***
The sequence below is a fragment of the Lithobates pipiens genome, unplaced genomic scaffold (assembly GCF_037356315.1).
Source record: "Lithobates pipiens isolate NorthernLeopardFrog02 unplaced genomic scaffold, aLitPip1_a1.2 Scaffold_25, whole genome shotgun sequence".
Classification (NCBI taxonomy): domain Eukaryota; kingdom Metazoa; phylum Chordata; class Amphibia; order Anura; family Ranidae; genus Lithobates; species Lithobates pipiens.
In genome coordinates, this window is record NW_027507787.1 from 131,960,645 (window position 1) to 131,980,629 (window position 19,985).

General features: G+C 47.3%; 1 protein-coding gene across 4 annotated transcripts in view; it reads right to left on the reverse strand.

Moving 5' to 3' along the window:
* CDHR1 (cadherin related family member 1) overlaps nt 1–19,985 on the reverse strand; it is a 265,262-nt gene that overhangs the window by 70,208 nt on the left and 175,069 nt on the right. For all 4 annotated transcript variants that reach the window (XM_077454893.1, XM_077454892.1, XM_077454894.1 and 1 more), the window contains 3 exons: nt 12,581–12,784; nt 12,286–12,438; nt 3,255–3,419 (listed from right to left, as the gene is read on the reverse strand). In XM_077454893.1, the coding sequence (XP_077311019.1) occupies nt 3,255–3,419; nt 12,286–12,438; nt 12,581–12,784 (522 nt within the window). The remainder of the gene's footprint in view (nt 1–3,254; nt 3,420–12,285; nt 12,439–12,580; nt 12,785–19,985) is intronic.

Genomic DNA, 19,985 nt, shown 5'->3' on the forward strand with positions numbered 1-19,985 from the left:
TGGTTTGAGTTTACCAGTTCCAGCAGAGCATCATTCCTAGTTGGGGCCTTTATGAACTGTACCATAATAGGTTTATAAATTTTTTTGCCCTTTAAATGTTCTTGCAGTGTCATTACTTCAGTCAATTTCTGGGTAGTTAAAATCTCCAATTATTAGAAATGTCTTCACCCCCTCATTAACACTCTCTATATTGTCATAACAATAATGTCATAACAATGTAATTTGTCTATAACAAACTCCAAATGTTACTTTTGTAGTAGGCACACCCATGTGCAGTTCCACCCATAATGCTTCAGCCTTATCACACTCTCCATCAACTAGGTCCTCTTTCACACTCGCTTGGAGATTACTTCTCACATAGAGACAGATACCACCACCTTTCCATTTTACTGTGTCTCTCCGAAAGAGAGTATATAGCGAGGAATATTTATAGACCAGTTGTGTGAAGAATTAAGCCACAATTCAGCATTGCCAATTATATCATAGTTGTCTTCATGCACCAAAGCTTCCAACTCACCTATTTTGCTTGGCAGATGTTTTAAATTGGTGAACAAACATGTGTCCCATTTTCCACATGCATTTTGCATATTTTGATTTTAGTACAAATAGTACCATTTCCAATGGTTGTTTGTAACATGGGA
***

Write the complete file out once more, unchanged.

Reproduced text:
The sequence below is a fragment of the Lithobates pipiens genome, unplaced genomic scaffold (assembly GCF_037356315.1).
Source record: "Lithobates pipiens isolate NorthernLeopardFrog02 unplaced genomic scaffold, aLitPip1_a1.2 Scaffold_25, whole genome shotgun sequence".
Classification (NCBI taxonomy): domain Eukaryota; kingdom Metazoa; phylum Chordata; class Amphibia; order Anura; family Ranidae; genus Lithobates; species Lithobates pipiens.
In genome coordinates, this window is record NW_027507787.1 from 131,960,645 (window position 1) to 131,980,629 (window position 19,985).

General features: G+C 47.3%; 1 protein-coding gene across 4 annotated transcripts in view; it reads right to left on the reverse strand.

Moving 5' to 3' along the window:
* CDHR1 (cadherin related family member 1) overlaps nt 1–19,985 on the reverse strand; it is a 265,262-nt gene that overhangs the window by 70,208 nt on the left and 175,069 nt on the right. For all 4 annotated transcript variants that reach the window (XM_077454893.1, XM_077454892.1, XM_077454894.1 and 1 more), the window contains 3 exons: nt 12,581–12,784; nt 12,286–12,438; nt 3,255–3,419 (listed from right to left, as the gene is read on the reverse strand). In XM_077454893.1, the coding sequence (XP_077311019.1) occupies nt 3,255–3,419; nt 12,286–12,438; nt 12,581–12,784 (522 nt within the window). The remainder of the gene's footprint in view (nt 1–3,254; nt 3,420–12,285; nt 12,439–12,580; nt 12,785–19,985) is intronic.

Genomic DNA, 19,985 nt, shown 5'->3' on the forward strand with positions numbered 1-19,985 from the left:
TGGTTTGAGTTTACCAGTTCCAGCAGAGCATCATTCCTAGTTGGGGCCTTTATGAACTGTACCATAATAGGTTTATAAATTTTTTTGCCCTTTAAATGTTCTTGCAGTGTCATTACTTCAGTCAATTTCTGGGTAGTTAAAATCTCCAATTATTAGAAATGTCTTCACCCCCTCATTAACACTCTCTATATTGTCATAACAATAATGTCATAACAATGTAATTTGTCTATAACAAACTCCAAATGTTACTTTTGTAGTAGGCACACCCATGTGCAGTTCCACCCATAATGCTTCAGCCTTATCACACTCTCCATCAACTAGGTCCTCTTTCACACTCGCTTGGAGATTACTTCTCACATAGAGACAGATACCACCACCTTTCCATTTTACTGTGTCTCTCCGAAAGAGAGTATATAGCGAGGAATATTTATAGACCAGTTGTGTGAAGAATTAAGCCACAATTCAGCATTGCCAATTATATCATAGTTGTCTTCATGCACCAAAGCTTCCAACTCACCTATTTTGCTTGGCAGATGTTTTAAATTGGTGAACAAACATGTGTCCCATTTTCCACATGCATTTTGCATATTTTGATTTTAGTACAAATAGTACCATTTCCAATGGTTGTTTGTAACATGGGA